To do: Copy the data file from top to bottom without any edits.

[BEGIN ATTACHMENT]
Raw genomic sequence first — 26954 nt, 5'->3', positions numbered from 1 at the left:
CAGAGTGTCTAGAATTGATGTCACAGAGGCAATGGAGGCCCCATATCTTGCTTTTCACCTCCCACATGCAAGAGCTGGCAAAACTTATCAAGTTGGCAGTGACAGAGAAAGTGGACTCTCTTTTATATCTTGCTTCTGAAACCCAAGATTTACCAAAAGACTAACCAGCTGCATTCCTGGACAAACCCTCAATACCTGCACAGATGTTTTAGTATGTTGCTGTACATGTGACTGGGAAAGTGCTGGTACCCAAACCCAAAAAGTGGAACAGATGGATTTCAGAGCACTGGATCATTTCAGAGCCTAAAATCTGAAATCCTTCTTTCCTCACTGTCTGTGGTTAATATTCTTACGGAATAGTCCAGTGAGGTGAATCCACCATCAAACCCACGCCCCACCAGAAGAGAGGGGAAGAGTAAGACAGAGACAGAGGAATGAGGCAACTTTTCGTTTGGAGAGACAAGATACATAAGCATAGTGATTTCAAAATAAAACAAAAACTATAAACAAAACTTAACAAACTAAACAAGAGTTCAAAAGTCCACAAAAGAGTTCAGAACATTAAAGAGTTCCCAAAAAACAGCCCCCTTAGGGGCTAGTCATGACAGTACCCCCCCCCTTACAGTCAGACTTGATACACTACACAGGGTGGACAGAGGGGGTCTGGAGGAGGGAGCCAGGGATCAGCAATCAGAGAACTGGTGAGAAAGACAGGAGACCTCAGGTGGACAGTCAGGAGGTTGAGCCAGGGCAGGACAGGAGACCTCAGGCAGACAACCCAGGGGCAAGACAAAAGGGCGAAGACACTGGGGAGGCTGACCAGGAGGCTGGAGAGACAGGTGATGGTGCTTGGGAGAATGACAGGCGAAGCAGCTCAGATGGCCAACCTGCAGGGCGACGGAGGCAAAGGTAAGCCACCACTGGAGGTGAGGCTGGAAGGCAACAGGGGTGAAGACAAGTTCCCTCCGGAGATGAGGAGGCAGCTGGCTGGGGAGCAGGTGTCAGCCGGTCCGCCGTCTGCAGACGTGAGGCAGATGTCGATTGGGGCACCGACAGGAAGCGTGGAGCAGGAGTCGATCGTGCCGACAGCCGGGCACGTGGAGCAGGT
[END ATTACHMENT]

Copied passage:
Raw genomic sequence first — 26954 nt, 5'->3', positions numbered from 1 at the left:
CAGAGTGTCTAGAATTGATGTCACAGAGGCAATGGAGGCCCCATATCTTGCTTTTCACCTCCCACATGCAAGAGCTGGCAAAACTTATCAAGTTGGCAGTGACAGAGAAAGTGGACTCTCTTTTATATCTTGCTTCTGAAACCCAAGATTTACCAAAAGACTAACCAGCTGCATTCCTGGACAAACCCTCAATACCTGCACAGATGTTTTAGTATGTTGCTGTACATGTGACTGGGAAAGTGCTGGTACCCAAACCCAAAAAGTGGAACAGATGGATTTCAGAGCACTGGATCATTTCAGAGCCTAAAATCTGAAATCCTTCTTTCCTCACTGTCTGTGGTTAATATTCTTACGGAATAGTCCAGTGAGGTGAATCCACCATCAAACCCACGCCCCACCAGAAGAGAGGGGAAGAGTAAGACAGAGACAGAGGAATGAGGCAACTTTTCGTTTGGAGAGACAAGATACATAAGCATAGTGATTTCAAAATAAAACAAAAACTATAAACAAAACTTAACAAACTAAACAAGAGTTCAAAAGTCCACAAAAGAGTTCAGAACATTAAAGAGTTCCCAAAAAACAGCCCCCTTAGGGGCTAGTCATGACAGTACCCCCCCCCTTACAGTCAGACTTGATACACTACACAGGGTGGACAGAGGGGGTCTGGAGGAGGGAGCCAGGGATCAGCAATCAGAGAACTGGTGAGAAAGACAGGAGACCTCAGGTGGACAGTCAGGAGGTTGAGCCAGGGCAGGACAGGAGACCTCAGGCAGACAACCCAGGGGCAAGACAAAAGGGCGAAGACACTGGGGAGGCTGACCAGGAGGCTGGAGAGACAGGTGATGGTGCTTGGGAGAATGACAGGCGAAGCAGCTCAGATGGCCAACCTGCAGGGCGACGGAGGCAAAGGTAAGCCACCACTGGAGGTGAGGCTGGAAGGCAACAGGGGTGAAGACAAGTTCCCTCCGGAGATGAGGAGGCAGCTGGCTGGGGAGCAGGTGTCAGCCGGTCCGCCGTCTGCAGACGTGAGGCAGATGTCGATTGGGGCACCGACAGGAAGCGTGGAGCAGGAGTCGATCGTGCCGACAGCCGGGCACGTGGAGCAGGT